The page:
3. Bob Walter’s idea is good for saving e-mail, but a bit lengthy. I agree with John Bower, only I select and then copy, using the edit function in e-mail and paste into WordPerfect, using its “edit” function. When pasting into WordPerfect, however, you must use “paste special” and select “unformatted text”. (In my WordPerfect, I cannot use the normal “paste” command.) Then I do a bit of editing to make it easier to read and cite my source at the bottom of the document (flush right). Next I add a footer (for future retrieval from WordPerfect) and file it in the appropriate file. I also use this method when printing/saving documents from the internet.

  4. There is an easier way. Open the e-mail and press the Forward button but don’t send it, just highlight and cut the text which (will include the header information), and then open a word processor document and paste and save the file.

  5. Betty’s idea for the cemetery photos is right on target. I looked and looked for stones that I knew were in the cemetery but no one knew where. When I finally found them I took photos from the road that included a large very obvious stone at the end of the row that anyone could easily find. I then sent the photos to the local historical society for their records so anyone else looking for my ancestors could find them.

  6. Bob’s idea for saving e-mails is good, but lengthy. I simply highlight the text and copy directly to an open Word Document.
    I ighlight the sender’s e-mail address and add it to the signature line for reference and add a date on top of the document and save it in a folder with the appropriate surname.

    I keep a running word document of e-mails by surname. I add the e-mails sequentially with a line between them and my response, if any. When the document gets very long, I use the Edit/Find method of locating a particular reference by either sender name or some identifying word.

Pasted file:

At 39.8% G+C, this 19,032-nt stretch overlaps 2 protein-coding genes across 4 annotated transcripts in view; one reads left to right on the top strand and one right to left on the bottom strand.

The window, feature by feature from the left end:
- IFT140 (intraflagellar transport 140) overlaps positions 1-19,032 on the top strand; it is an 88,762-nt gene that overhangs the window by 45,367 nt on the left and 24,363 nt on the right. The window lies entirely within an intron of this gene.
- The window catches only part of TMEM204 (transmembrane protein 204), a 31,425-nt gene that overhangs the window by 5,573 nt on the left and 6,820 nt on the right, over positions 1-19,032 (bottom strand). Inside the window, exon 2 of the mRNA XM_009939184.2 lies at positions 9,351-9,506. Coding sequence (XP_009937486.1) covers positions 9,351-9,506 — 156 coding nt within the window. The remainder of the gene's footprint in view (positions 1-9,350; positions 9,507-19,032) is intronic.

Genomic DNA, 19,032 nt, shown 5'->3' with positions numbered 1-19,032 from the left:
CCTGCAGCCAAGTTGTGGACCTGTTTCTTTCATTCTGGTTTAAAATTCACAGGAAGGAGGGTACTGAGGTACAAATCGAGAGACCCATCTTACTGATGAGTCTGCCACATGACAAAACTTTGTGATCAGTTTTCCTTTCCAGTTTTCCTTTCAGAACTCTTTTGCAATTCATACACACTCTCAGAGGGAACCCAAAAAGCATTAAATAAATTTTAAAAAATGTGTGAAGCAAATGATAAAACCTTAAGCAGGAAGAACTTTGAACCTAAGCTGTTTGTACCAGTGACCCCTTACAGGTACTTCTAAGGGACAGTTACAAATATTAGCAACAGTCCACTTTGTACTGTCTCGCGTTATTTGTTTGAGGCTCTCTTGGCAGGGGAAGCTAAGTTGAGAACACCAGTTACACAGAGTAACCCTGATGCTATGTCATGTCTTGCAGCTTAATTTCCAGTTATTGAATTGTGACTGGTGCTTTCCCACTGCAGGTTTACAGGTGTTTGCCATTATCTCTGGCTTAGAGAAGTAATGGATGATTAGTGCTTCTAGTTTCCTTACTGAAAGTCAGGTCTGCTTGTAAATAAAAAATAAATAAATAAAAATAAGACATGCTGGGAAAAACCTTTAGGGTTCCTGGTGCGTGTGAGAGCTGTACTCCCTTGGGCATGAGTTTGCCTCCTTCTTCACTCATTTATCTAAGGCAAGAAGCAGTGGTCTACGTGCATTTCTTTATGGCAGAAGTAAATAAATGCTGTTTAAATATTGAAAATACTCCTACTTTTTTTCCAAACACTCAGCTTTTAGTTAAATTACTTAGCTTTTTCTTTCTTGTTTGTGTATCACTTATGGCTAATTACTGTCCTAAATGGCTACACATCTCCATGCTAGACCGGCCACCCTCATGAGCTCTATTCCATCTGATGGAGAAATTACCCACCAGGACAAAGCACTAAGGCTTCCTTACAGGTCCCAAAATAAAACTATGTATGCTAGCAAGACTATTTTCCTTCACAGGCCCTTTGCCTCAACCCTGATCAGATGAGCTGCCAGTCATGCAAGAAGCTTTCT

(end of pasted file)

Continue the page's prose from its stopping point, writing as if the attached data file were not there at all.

This is one of the files that I back up to a separate drive so that a crash will not cause the loss of these valuable e-mails. Saves printing everything and then having to search a pile of papers for one that you want to look at again.

    Once in awhile I scan through the oldest e-mails from contacts on message boards because they remind me to try the boards again or I realize that I have since found information that proves a connection to an old correspondent.

  7. Betty’s idea is good and I discovered the need to use reference points in cemetery photos the same way she did! Our descendent genealogists will appreciate our thoughfulness and we will too if we revisit a cemetery!

  8. Bob’s suggestion for saving e-mail works. But, for those of us using Macs and Apple’s Mail application you only need to select “Save As” from the File menu and select a location. The default document type is an RTF file – Rich Text Format – which can be opened by almost any word processor in any operating system (XP, Linux, Mac OSX etc.). If you prefer you can also change the format of the saved file by selecting .txt.

  9. I, too, like Betty’s idea of photographing the gravesites with some identifying characteristic. I think it will especially be helpful in the “Memorial Park” where my parents are buried — there are no headstones, only placques in the ground. At present, I’ve been trying to remember a certain tree, a certain distance in from the road (finding the correct road in the first place) with a stone bench beneath the tree. My parents are just to the left and in front of that tree/bench! Come spring, I’m going back there to take some photos that will go with me whenever I visit! Thanks so much for your idea!

  10. I found Bob Walter’s procedure a bit long. I just save as a text file to file folders I already have set up for MS Word. The copying step is not needed for this procedure.